into a custom subfolder of the Common Files Folder. This time, my program
would not even start! Wow! Very bad.

Agreed.
Take 3: I changed the Application Folder's DefaultLocation to "C:\TEMP" and
placed all of the DLLs in this same folder. Eureka! Now the program runs fine.

.... so the Normal search sequence that the Framework uses found the Dll.

You need to add a .exe.config (app.config in the project, copied when
you rebuild it) that specifies where the executable should look for its
dependent assemblies which, IIRC, is based on the /installed/ location
of the executable, not the DefaultLocation.

[program*.exe.config*]
<?xml version="1.0" encoding="utf-8" ?>
<configuration>
<runtime>
<assemblyBinding xmlns="urn:schemas-microsoft-com:asm.v1">
<dependentAssembly>
<assemblyIdentity
name="---assembly---name---"
publicKeyToken="---"
culture="neutral"
/>
<codeBase
version="1.0.0.0"
href=".\*library.dll*" />
</dependentAssembly>
</assemblyBinding>
</runtime>
</configuration>
So, is there a way to deply an application and give it an install location
on the network? My next step in debugging is to try this using one of the
network's drive letters.

Be warned: The Framework does not distinguish between your [user's]
'Q'-drive, say, and www.DodgyAndDangerousSoftware.com. To run /any/
..Net code from a network fileshare, you must establish Code Access
Security Policies to allow this. Your program /might/ work without this
but any code /not/ installed on a local disk is treated as suspect and
run in a security "sandbox" with far lower permissions than you might
expect.
I tried manually registering them using the Run command and "regsvr32", but
none of the DLLs have entry points, and nothing was registered.

Regsvr32 is for registering COM dll's, not .Net assemblies; they are
/totally/ different things and need different tools to "register" them.

HTH,
Phill W.
Jul 14 '08 #4

P: n/a
Wait!

Phil, a quick question:

Where is a good spot to look for this? I don't exectly know what it is
called, and googling for "App.config" produced thousands of "how to" for
websites.

Your version of VS must be a little different from mine, because I did not
have the particular xmlns schema you used above. My VS2005 Pro had the
following urn:schemas-microsoft-com: datatypes, rowset, xml-data, xml-msdata,
xml-msdatasource, and xslt.

What is a good name for what I am trying to do? I'd even go so far as to
accept a web link to a tutorial if you know of one! :)

"Phill W." wrote:
jp2msft wrote:

When loading Assemblies (Dll's), the Framework uses its own set of rules
about where to look and the DefaultLocation folder is one of those places.
In the Installer, I had originally placed all of the DLLs in the same folder
as the executable, but the Application Folder's DefaultLocation was directed
to a folder on our network. The install worked, but the application crashed.

.... because in trying to load the Dll, it looked in the DefaultLocation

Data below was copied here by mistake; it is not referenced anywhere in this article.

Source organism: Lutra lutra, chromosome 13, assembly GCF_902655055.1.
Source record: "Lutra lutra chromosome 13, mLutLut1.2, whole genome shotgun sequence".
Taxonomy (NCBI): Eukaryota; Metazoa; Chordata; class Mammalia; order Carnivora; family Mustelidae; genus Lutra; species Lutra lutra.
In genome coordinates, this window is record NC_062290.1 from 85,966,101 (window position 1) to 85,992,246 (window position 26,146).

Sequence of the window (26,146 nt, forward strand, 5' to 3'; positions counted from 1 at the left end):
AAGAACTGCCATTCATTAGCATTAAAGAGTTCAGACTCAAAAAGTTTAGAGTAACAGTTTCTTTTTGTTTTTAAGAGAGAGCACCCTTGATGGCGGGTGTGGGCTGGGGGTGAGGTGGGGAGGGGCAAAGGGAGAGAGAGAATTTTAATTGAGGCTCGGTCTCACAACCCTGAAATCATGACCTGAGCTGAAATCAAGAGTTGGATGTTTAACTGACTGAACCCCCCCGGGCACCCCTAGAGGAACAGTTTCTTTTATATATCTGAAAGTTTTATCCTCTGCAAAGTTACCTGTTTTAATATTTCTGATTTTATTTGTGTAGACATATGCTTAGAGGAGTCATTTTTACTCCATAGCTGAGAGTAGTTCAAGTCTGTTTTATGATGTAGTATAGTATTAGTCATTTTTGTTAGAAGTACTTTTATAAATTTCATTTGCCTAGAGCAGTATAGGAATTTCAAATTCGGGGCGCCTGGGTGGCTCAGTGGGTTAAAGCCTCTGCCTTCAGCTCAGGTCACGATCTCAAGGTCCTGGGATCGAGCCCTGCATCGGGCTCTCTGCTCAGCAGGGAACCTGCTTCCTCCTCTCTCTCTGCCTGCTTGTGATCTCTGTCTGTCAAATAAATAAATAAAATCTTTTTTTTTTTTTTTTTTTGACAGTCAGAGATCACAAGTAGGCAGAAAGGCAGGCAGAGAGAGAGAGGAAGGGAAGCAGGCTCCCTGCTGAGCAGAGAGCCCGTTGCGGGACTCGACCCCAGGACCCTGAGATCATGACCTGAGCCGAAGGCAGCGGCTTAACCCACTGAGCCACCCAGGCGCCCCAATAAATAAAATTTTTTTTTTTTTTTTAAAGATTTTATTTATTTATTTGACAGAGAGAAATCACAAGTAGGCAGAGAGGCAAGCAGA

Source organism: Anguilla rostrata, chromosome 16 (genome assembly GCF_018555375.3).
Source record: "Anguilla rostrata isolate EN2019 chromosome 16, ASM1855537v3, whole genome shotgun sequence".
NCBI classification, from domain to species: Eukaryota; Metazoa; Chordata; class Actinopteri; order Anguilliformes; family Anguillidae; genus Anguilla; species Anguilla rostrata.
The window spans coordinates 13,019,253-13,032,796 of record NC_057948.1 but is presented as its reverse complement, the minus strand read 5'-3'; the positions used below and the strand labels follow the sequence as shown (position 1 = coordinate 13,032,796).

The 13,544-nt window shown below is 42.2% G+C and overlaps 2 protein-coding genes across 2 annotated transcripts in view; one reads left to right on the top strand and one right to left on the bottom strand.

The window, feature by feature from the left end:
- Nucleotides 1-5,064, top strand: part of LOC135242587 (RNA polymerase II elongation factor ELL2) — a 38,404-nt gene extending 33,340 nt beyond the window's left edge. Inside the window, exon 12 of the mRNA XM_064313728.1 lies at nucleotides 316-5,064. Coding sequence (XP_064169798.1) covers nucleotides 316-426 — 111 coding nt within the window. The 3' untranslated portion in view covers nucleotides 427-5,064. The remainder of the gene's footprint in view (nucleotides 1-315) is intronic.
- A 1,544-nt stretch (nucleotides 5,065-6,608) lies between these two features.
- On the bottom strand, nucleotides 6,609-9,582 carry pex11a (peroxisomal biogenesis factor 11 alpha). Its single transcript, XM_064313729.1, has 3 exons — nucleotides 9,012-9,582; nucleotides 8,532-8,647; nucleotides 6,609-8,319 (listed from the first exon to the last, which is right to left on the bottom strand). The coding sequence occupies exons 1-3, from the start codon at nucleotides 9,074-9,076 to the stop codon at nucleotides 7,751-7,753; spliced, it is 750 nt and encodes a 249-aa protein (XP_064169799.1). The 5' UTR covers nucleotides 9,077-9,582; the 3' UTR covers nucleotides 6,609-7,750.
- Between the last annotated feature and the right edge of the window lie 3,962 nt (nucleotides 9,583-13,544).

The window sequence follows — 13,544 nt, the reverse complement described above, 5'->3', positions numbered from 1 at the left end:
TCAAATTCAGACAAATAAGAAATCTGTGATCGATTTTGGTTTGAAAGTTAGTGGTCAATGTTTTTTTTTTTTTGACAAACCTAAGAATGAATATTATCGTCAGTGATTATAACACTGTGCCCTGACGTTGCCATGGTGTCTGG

and the Assembly wasn't there.
Take 2: Thinking this is what I want to eventually do, I moved the DLL files
into a custom subfolder of the Common Files Folder. This time, my program
would not even start! Wow! Very bad.

Agreed.
Take 3: I changed the Application Folder's DefaultLocation to "C:\TEMP" and
placed all of the DLLs in this same folder. Eureka! Now the program runs fine.

.... so the Normal search sequence that the Framework uses found the Dll.

You need to add a .exe.config (app.config in the project, copied when
you rebuild it) that specifies where the executable should look for its
dependent assemblies which, IIRC, is based on the /installed/ location
of the executable, not the DefaultLocation.

[program*.exe.config*]
<?xml version="1.0" encoding="utf-8" ?>
<configuration>
<runtime>
<assemblyBinding xmlns="urn:schemas-microsoft-com:asm.v1">
<dependentAssembly>
<assemblyIdentity
name="---assembly---name---"
publicKeyToken="---"
culture="neutral"
/>
<codeBase
version="1.0.0.0"
href=".\*library.dll*" />
</dependentAssembly>
</assemblyBinding>
</runtime>
</configuration>
So, is there a way to deply an application and give it an install location
on the network? My next step in debugging is to try this using one of the
network's drive letters.

Be warned: The Framework does not distinguish between your [user's]
'Q'-drive, say, and www.DodgyAndDangerousSoftware.com. To run /any/
..Net code from a network fileshare, you must establish Code Access
Security Policies to allow this. Your program /might/ work without this
but any code /not/ installed on a local disk is treated as suspect and
run in a security "sandbox" with far lower permissions than you might
expect.
I tried manually registering them using the Run command and "regsvr32", but
none of the DLLs have entry points, and nothing was registered.

Regsvr32 is for registering COM dll's, not .Net assemblies; they are
/totally/ different things and need different tools to "register" them.

HTH,
Phill W.
Jul 14 '08 #5

P: n/a
jp2msft wrote:
Where is a good spot to look for this? I don't exectly know what it is
called, and googling for "App.config" produced thousands of "how to" for
websites.
Yep; pretty much every .Net web site has an app.config in it whose use
is completely and utterly different from what we're trying to achieve
here. :-}

I'm afraid I can't recall /where/ I found this originally (probably the
same rummaging around that you're doing at the moment) and finding it
really relies on knowing the right "magic words" - try "codeBase" and
"dependentAssembly" and you should get [a bit] close[r].
Your version of VS must be a little different from mine
.... yes; my example was taken from VS'2003 ...
What is a good name for what I am trying to do?
It seems to go under the banner of "sharing or reusing Assemblies that
/can't/ go in the GAC (Global Assembly Cache)"
I'd even go so far as to accept a web link to a tutorial if you know
of one! :)
Not a tutorial as such, but at least a definitive list of the elements
you've got to play with ...

http://msdn.microsoft.com/en-us/libr...35(VS.80).aspx

Well; as definitive as we're ever likely to get. ;-)

HTH,
Phill W.
Jul 15 '08 #6

This discussion thread is closed

Replies have been disabled for this discussion.